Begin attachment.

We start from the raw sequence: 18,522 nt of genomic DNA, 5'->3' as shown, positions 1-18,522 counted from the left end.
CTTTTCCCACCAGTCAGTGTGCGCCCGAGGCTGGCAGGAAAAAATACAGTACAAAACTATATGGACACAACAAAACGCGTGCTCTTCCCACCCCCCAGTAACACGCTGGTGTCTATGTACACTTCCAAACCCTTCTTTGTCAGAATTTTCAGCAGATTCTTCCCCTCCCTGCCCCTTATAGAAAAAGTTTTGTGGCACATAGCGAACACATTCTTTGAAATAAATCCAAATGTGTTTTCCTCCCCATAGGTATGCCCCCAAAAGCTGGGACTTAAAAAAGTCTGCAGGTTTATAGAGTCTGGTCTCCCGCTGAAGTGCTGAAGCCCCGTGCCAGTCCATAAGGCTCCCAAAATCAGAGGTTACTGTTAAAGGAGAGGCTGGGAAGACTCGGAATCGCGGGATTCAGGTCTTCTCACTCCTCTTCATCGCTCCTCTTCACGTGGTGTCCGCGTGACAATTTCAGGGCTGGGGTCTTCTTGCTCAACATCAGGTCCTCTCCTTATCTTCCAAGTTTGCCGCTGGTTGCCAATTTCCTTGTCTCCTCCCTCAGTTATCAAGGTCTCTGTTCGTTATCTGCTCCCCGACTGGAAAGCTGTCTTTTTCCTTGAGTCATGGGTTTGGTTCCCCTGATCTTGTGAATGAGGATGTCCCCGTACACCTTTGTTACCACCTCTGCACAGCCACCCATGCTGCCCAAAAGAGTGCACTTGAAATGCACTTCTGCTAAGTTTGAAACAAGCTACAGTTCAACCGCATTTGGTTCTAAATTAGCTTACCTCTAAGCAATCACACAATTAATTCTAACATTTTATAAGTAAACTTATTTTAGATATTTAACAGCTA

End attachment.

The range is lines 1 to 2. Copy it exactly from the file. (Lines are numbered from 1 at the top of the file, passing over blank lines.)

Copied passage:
We start from the raw sequence: 18,522 nt of genomic DNA, 5'->3' as shown, positions 1-18,522 counted from the left end.
CTTTTCCCACCAGTCAGTGTGCGCCCGAGGCTGGCAGGAAAAAATACAGTACAAAACTATATGGACACAACAAAACGCGTGCTCTTCCCACCCCCCAGTAACACGCTGGTGTCTATGTACACTTCCAAACCCTTCTTTGTCAGAATTTTCAGCAGATTCTTCCCCTCCCTGCCCCTTATAGAAAAAGTTTTGTGGCACATAGCGAACACATTCTTTGAAATAAATCCAAATGTGTTTTCCTCCCCATAGGTATGCCCCCAAAAGCTGGGACTTAAAAAAGTCTGCAGGTTTATAGAGTCTGGTCTCCCGCTGAAGTGCTGAAGCCCCGTGCCAGTCCATAAGGCTCCCAAAATCAGAGGTTACTGTTAAAGGAGAGGCTGGGAAGACTCGGAATCGCGGGATTCAGGTCTTCTCACTCCTCTTCATCGCTCCTCTTCACGTGGTGTCCGCGTGACAATTTCAGGGCTGGGGTCTTCTTGCTCAACATCAGGTCCTCTCCTTATCTTCCAAGTTTGCCGCTGGTTGCCAATTTCCTTGTCTCCTCCCTCAGTTATCAAGGTCTCTGTTCGTTATCTGCTCCCCGACTGGAAAGCTGTCTTTTTCCTTGAGTCATGGGTTTGGTTCCCCTGATCTTGTGAATGAGGATGTCCCCGTACACCTTTGTTACCACCTCTGCACAGCCACCCATGCTGCCCAAAAGAGTGCACTTGAAATGCACTTCTGCTAAGTTTGAAACAAGCTACAGTTCAACCGCATTTGGTTCTAAATTAGCTTACCTCTAAGCAATCACACAATTAATTCTAACATTTTATAAGTAAACTTATTTTAGATATTTAACAGCTA